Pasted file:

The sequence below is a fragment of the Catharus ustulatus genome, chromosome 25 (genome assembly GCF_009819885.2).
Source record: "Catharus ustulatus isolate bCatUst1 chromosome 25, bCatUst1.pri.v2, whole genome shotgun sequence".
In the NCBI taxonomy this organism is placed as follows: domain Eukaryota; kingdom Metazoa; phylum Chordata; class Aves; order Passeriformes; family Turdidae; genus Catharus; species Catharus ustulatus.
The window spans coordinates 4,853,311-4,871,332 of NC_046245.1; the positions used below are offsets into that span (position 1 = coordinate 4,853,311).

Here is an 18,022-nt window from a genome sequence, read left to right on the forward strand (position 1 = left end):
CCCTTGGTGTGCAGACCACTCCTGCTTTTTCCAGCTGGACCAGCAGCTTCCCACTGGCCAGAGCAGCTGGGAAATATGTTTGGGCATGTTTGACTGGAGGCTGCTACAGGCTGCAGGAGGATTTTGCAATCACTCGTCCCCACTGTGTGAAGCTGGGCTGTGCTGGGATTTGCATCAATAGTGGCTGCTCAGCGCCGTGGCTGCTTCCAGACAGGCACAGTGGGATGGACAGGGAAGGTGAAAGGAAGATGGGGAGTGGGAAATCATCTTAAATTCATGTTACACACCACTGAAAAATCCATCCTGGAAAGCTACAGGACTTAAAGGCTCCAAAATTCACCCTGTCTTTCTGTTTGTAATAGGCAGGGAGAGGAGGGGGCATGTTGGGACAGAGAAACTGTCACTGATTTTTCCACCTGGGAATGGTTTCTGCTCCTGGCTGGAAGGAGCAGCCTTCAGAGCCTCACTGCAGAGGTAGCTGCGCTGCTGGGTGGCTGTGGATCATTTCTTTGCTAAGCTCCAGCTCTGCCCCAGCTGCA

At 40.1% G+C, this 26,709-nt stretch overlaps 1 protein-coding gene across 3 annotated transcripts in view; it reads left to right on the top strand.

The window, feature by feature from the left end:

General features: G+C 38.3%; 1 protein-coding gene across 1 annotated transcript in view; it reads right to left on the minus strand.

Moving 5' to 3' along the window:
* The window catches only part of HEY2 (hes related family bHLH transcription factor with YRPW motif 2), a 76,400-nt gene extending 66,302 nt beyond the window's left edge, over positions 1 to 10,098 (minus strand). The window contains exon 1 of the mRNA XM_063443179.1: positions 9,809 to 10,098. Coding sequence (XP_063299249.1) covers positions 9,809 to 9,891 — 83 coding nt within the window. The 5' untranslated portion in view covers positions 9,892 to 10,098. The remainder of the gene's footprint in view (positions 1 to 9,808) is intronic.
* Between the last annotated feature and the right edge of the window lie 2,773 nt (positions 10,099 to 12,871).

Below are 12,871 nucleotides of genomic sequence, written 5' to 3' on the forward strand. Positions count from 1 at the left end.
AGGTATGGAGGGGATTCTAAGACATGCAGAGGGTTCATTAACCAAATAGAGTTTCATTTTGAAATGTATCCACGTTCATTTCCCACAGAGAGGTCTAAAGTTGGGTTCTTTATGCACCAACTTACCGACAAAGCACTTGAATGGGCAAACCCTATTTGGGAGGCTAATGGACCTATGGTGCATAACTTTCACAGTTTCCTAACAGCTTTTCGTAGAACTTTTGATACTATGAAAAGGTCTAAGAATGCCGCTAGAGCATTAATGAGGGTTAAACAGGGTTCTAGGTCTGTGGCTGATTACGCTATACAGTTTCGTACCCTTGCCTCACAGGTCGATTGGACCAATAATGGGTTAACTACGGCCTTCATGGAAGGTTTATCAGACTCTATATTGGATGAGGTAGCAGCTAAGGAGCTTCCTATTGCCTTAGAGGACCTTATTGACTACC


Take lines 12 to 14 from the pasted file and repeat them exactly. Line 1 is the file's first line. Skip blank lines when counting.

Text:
* Between the last annotated feature and the right edge of the window lie 2,773 nt (positions 10,099 to 12,871).

Below are 12,871 nucleotides of genomic sequence, written 5' to 3' on the forward strand. Positions count from 1 at the left end.
AGGTATGGAGGGGATTCTAAGACATGCAGAGGGTTCATTAACCAAATAGAGTTTCATTTTGAAATGTATCCACGTTCATTTCCCACAGAGAGGTCTAAAGTTGGGTTCTTTATGCACCAACTTACCGACAAAGCACTTGAATGGGCAAACCCTATTTGGGAGGCTAATGGACCTATGGTGCATAACTTTCACAGTTTCCTAACAGCTTTTCGTAGAACTTTTGATACTATGAAAAGGTCTAAGAATGCCGCTAGAGCATTAATGAGGGTTAAACAGGGTTCTAGGTCTGTGGCTGATTACGCTATACAGTTTCGTACCCTTGCCTCACAGGTCGATTGGACCAATAATGGGTTAACTACGGCCTTCATGGAAGGTTTATCAGACTCTATATTGGATGAGGTAGCAGCTAAGGAGCTTCCTATTGCCTTAGAGGACCTTATTGACTACC